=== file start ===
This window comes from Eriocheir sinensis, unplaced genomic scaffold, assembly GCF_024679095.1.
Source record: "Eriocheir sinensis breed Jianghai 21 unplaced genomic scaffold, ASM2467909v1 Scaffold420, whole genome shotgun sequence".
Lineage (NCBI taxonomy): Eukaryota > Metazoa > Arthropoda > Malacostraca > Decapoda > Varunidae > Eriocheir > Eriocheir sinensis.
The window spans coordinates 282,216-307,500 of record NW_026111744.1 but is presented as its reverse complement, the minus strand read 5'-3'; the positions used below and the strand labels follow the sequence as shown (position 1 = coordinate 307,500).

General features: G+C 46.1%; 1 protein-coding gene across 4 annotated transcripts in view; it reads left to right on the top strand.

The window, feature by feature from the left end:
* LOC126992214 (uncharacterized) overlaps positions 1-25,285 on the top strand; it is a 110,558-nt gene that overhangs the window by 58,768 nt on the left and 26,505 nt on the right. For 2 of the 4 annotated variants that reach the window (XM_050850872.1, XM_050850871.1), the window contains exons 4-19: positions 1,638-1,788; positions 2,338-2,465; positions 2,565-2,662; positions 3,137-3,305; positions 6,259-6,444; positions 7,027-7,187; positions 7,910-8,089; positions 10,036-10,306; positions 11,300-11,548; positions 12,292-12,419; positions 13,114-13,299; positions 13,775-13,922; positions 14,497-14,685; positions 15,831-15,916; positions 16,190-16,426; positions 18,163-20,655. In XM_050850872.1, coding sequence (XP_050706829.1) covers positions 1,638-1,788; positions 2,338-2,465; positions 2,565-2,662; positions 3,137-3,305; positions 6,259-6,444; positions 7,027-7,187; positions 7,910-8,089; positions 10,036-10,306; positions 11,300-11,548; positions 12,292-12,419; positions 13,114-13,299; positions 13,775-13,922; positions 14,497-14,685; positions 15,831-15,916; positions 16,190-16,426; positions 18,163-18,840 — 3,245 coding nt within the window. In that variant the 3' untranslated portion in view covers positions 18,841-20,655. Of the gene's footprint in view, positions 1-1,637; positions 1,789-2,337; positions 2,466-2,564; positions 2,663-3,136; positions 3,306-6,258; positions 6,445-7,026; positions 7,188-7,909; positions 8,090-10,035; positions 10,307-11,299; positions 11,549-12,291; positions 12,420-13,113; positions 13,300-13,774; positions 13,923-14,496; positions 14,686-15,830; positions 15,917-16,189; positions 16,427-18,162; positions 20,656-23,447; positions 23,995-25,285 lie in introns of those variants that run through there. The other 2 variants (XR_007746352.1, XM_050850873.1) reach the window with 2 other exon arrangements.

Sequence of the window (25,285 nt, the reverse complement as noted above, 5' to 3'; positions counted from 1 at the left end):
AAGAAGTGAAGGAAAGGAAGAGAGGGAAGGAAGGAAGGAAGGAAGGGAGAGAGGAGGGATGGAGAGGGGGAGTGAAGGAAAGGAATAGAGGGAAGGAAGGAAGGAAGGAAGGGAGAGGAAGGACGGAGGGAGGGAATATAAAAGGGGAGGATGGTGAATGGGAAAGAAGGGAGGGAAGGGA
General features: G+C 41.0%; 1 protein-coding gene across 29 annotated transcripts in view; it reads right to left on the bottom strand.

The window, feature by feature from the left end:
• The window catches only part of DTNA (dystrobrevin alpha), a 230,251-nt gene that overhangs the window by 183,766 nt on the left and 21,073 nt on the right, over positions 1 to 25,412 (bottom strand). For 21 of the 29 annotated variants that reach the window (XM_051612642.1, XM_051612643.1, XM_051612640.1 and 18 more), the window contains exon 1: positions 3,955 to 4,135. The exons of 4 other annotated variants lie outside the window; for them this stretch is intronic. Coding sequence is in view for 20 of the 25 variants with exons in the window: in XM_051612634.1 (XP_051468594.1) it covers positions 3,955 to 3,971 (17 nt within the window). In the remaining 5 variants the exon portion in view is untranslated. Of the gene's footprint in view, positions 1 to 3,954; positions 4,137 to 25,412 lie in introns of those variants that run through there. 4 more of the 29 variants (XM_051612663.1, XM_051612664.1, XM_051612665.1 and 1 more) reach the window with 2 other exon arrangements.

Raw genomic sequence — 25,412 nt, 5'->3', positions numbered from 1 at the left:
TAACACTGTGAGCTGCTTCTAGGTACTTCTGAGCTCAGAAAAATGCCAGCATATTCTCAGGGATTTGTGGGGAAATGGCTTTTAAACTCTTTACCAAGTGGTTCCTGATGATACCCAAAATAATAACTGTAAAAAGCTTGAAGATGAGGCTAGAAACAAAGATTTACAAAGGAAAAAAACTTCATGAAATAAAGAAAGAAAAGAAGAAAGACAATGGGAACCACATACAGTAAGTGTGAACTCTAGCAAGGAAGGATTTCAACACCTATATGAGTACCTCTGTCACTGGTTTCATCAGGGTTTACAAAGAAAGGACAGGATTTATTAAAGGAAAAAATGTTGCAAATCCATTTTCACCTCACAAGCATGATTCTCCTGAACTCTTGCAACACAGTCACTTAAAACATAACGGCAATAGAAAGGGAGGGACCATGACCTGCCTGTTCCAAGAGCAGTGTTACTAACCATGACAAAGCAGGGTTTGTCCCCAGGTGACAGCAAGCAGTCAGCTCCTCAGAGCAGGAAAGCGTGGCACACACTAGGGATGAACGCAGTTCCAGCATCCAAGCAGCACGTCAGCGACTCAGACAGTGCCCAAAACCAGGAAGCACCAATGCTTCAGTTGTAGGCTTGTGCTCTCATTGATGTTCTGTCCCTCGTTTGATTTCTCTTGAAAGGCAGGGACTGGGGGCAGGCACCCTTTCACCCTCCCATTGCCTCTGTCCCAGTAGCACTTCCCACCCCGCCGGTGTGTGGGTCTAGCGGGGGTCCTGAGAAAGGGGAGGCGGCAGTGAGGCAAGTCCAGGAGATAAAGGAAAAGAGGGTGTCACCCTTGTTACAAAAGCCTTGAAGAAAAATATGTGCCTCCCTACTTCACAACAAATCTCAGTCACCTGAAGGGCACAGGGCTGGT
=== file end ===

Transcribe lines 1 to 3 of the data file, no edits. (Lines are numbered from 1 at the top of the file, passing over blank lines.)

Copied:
This window comes from Eriocheir sinensis, unplaced genomic scaffold, assembly GCF_024679095.1.
Source record: "Eriocheir sinensis breed Jianghai 21 unplaced genomic scaffold, ASM2467909v1 Scaffold420, whole genome shotgun sequence".
Lineage (NCBI taxonomy): Eukaryota > Metazoa > Arthropoda > Malacostraca > Decapoda > Varunidae > Eriocheir > Eriocheir sinensis.